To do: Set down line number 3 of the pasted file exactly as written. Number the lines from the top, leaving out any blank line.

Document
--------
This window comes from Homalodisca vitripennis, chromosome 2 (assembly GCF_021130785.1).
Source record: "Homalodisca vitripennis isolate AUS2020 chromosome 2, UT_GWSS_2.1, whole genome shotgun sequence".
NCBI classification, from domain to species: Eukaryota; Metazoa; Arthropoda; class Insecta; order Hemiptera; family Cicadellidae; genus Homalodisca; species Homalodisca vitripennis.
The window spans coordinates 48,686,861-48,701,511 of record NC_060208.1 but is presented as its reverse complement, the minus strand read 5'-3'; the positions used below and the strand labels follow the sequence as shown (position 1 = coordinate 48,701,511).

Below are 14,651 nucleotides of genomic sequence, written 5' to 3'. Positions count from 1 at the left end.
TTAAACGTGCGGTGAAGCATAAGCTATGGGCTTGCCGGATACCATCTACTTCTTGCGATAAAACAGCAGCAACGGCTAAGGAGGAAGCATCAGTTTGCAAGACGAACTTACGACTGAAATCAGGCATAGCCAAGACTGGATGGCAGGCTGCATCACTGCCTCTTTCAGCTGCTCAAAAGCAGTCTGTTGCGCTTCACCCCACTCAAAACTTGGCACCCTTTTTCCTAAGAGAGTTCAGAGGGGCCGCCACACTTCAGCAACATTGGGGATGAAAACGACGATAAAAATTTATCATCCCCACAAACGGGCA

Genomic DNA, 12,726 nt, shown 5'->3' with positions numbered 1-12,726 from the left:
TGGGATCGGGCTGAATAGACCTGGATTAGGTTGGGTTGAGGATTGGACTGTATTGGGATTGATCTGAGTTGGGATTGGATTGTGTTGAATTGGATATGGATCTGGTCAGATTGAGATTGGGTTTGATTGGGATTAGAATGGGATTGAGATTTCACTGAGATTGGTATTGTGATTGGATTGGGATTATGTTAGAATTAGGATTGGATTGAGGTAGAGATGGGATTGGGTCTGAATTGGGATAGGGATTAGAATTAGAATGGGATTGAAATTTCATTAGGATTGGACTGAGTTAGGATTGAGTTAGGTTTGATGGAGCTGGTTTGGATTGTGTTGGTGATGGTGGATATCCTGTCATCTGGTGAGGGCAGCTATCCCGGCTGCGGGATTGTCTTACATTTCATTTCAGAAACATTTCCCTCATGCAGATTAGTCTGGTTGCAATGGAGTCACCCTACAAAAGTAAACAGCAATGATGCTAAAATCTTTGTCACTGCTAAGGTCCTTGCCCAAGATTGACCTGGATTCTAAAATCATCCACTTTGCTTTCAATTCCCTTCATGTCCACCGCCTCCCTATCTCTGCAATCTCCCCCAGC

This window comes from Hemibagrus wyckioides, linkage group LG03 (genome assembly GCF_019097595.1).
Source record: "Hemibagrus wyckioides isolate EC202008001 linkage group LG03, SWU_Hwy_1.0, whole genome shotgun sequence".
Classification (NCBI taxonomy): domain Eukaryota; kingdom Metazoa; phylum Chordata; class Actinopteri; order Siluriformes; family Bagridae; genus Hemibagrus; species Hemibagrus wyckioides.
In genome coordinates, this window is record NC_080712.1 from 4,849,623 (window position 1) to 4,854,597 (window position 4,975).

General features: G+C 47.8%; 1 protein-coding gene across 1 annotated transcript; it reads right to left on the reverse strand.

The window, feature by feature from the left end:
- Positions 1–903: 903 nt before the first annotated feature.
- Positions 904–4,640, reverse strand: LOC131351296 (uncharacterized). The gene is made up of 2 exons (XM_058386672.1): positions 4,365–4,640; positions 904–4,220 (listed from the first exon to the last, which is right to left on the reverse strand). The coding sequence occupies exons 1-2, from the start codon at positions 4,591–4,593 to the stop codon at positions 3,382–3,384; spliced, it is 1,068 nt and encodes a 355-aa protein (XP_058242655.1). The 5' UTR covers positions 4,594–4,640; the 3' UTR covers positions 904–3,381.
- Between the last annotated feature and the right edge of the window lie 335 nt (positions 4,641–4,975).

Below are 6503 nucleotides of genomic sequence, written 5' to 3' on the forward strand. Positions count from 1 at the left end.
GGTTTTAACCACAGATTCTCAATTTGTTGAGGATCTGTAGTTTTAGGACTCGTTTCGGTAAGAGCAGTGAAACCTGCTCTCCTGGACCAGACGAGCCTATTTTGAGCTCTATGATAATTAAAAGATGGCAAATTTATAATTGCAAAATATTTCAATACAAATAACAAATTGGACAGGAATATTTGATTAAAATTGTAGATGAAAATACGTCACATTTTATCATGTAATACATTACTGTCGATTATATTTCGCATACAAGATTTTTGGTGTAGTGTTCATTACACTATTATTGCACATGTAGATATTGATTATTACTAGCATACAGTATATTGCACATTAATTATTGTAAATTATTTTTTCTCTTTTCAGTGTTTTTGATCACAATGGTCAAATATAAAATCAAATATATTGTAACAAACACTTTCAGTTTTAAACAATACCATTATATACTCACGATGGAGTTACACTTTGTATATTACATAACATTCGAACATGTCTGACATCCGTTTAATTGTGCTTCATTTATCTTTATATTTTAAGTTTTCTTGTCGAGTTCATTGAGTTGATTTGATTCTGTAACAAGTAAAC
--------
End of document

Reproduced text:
NCBI classification, from domain to species: Eukaryota; Metazoa; Arthropoda; class Insecta; order Hemiptera; family Cicadellidae; genus Homalodisca; species Homalodisca vitripennis.